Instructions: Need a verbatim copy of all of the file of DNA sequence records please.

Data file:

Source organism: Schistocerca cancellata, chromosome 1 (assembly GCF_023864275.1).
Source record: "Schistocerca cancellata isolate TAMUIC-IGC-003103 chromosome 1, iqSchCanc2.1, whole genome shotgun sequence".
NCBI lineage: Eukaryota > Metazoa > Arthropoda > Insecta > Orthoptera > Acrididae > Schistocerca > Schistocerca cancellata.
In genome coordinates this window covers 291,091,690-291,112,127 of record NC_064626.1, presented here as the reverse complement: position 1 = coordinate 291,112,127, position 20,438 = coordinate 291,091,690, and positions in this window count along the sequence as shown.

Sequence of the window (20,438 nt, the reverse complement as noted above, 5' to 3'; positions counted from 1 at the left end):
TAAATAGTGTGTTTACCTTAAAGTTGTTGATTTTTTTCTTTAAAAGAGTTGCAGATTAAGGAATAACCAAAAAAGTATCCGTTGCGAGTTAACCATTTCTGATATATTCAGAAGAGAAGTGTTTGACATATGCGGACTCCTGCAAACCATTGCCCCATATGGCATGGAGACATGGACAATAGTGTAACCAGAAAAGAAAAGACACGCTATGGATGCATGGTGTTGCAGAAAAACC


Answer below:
Source organism: Schistocerca cancellata, chromosome 1 (assembly GCF_023864275.1).
Source record: "Schistocerca cancellata isolate TAMUIC-IGC-003103 chromosome 1, iqSchCanc2.1, whole genome shotgun sequence".
NCBI lineage: Eukaryota > Metazoa > Arthropoda > Insecta > Orthoptera > Acrididae > Schistocerca > Schistocerca cancellata.
In genome coordinates this window covers 291,091,690-291,112,127 of record NC_064626.1, presented here as the reverse complement: position 1 = coordinate 291,112,127, position 20,438 = coordinate 291,091,690, and positions in this window count along the sequence as shown.

Sequence of the window (20,438 nt, the reverse complement as noted above, 5' to 3'; positions counted from 1 at the left end):
TAAATAGTGTGTTTACCTTAAAGTTGTTGATTTTTTTCTTTAAAAGAGTTGCAGATTAAGGAATAACCAAAAAAGTATCCGTTGCGAGTTAACCATTTCTGATATATTCAGAAGAGAAGTGTTTGACATATGCGGACTCCTGCAAACCATTGCCCCATATGGCATGGAGACATGGACAATAGTGTAACCAGAAAAGAAAAGACACGCTATGGATGCATGGTGTTGCAGAAAAACC